In this study, out of 55 FT infants who developed NT during the study period, about half of them had severe NT at diagnosis, and about two-thirds of cases appeared after 72 hours of life. The most common causes of NT were neonatal sepsis and a postoperative state. Furthermore, when compared to mild/moderate NT, severe NT was associated with higher morbidity (pulmonary or IVH), needed more platelet transfusions, and had increased mortality.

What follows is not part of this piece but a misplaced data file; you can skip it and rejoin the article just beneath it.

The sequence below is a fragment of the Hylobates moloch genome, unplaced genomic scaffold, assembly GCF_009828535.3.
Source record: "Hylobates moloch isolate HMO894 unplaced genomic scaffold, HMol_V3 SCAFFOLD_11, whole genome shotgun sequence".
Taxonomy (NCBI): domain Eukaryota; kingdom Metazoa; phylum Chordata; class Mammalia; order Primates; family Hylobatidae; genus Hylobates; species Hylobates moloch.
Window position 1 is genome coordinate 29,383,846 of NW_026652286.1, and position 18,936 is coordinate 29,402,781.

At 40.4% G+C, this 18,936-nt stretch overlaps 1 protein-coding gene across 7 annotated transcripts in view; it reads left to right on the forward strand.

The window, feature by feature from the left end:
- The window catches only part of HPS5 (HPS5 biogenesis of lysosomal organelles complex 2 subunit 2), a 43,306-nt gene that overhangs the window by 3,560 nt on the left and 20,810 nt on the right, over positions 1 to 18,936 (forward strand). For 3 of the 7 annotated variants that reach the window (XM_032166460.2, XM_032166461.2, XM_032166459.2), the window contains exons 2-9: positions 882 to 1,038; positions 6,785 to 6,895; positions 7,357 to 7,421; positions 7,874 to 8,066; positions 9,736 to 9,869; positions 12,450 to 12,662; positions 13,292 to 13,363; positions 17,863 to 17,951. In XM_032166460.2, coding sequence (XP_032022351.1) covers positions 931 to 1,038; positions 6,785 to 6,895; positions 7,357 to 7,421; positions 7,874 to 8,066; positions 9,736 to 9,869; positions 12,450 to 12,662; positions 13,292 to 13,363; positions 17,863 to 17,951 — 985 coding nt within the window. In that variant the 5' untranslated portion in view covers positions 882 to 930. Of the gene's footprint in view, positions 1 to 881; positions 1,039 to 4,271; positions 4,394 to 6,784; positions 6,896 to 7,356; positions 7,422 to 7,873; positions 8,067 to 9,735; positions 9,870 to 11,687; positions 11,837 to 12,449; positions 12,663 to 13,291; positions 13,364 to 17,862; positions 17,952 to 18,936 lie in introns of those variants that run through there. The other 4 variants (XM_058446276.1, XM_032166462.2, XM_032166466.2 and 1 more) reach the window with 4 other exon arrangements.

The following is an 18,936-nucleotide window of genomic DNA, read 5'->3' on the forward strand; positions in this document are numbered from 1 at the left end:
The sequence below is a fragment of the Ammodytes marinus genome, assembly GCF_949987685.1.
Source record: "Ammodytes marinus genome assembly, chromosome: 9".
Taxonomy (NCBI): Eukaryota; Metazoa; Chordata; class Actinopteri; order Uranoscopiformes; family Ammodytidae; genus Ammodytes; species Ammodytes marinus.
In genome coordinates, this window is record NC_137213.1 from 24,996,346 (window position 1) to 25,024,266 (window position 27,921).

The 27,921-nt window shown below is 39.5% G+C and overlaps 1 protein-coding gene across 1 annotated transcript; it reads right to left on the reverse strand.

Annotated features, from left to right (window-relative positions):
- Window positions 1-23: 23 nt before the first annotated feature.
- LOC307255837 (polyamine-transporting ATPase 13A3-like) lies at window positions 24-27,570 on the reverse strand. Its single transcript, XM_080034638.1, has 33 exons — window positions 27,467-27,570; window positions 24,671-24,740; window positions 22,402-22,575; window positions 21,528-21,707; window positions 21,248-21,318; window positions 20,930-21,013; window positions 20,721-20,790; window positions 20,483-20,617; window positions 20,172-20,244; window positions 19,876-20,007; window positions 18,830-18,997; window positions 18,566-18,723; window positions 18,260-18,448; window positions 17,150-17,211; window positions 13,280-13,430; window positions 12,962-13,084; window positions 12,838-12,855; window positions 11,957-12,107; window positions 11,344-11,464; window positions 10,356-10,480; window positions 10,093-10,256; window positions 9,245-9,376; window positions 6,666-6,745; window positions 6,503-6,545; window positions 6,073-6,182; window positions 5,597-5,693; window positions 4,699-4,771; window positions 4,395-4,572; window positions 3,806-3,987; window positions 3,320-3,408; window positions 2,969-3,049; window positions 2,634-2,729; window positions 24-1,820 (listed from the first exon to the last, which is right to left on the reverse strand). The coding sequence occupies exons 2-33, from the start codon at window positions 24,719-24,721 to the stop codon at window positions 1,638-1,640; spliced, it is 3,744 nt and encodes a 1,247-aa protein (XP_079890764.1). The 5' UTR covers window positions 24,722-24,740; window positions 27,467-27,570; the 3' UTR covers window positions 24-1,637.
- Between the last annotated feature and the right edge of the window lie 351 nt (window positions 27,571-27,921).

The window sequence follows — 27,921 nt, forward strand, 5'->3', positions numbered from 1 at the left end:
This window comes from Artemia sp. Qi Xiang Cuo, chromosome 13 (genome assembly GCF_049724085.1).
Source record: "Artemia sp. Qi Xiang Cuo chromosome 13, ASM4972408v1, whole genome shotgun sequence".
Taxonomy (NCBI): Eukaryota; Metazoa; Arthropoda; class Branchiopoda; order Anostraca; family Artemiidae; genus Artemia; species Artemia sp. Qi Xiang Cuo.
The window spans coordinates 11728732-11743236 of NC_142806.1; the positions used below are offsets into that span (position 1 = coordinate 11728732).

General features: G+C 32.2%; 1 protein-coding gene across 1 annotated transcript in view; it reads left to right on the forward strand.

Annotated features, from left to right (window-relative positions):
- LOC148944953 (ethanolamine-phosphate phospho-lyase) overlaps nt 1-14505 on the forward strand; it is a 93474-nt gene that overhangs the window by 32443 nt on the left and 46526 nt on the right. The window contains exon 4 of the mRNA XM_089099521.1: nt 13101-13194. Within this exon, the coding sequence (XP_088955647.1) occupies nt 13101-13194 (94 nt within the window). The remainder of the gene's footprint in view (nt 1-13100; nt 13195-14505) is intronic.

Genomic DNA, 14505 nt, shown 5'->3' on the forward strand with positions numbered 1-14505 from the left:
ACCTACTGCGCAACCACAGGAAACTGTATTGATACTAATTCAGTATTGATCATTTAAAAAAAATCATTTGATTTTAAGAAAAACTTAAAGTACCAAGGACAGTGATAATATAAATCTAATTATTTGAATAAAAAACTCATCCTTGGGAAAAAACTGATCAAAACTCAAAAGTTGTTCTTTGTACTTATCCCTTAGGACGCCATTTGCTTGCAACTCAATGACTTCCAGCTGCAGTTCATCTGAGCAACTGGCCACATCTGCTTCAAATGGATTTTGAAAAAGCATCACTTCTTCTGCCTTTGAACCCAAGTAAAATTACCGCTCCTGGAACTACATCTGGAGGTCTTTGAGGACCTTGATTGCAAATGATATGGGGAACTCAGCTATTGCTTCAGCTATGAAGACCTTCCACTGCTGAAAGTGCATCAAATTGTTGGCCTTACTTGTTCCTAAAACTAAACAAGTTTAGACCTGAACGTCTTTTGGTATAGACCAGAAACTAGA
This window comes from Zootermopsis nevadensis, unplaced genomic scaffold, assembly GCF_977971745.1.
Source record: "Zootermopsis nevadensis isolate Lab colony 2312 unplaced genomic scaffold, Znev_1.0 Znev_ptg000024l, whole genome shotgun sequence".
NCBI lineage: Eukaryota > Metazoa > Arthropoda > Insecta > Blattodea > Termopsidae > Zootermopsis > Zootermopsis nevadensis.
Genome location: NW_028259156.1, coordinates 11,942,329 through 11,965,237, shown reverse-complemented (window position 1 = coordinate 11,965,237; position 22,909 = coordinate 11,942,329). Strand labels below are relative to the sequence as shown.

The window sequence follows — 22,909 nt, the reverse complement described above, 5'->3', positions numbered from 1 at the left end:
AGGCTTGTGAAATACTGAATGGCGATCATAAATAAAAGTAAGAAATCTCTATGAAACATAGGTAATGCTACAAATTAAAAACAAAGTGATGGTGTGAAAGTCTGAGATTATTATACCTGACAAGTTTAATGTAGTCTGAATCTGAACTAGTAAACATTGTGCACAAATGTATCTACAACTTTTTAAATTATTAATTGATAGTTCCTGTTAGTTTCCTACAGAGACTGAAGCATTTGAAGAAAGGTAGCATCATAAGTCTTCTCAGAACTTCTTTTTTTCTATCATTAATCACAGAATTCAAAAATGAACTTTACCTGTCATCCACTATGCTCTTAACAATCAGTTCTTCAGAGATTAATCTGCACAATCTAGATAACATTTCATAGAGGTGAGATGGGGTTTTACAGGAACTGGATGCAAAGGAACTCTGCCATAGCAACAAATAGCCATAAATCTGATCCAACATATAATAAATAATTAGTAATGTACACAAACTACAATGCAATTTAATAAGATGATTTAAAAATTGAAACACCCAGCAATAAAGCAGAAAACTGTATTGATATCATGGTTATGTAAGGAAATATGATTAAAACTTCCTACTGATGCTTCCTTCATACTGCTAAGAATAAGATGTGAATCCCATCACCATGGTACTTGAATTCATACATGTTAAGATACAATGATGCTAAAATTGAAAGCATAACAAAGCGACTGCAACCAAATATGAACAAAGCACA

In our study, severe NT was found in 52.73% of total thrombocytopenic cases. This result was higher than other studies. Gupta et al. (15) found that severe NT accounted for 34.4% of cases. In another study, 20% of cases were classified as severe NT (6). However, in a large cohort study including 11,281 NICU admissions of term or preterm infants over 5 years, Roberts et al. (4) found that severe NT was only identified in 2.4% of cases. The reason for a higher incidence of NT in our study was probably because the incidence of sepsis in our group was high. The relationship between the increased severity of thrombocytopenia and rates of neonatal sepsis also shown in Charoo et al. (16). In contrast to FT infants, in preterm babies, Christensen et al. (17) found that about 73% of extremely low birth weight infants, had at least a one-time platelet count <150 x 109/L at some time during their NICU stay, and this incidence increased up to 85% among neonates with a birth weight ≤ 800 g. Furthermore, in our study, most about two-thirds of NT cases in FT infants were late onset (after 72 hours of life). This may also be due to the increased late onset sepsis in our study group. In contrast, in the Resch et al. (9) study, in which 76% of cases were born preterm, early onset NT occurred in the majority of cases (84.1%).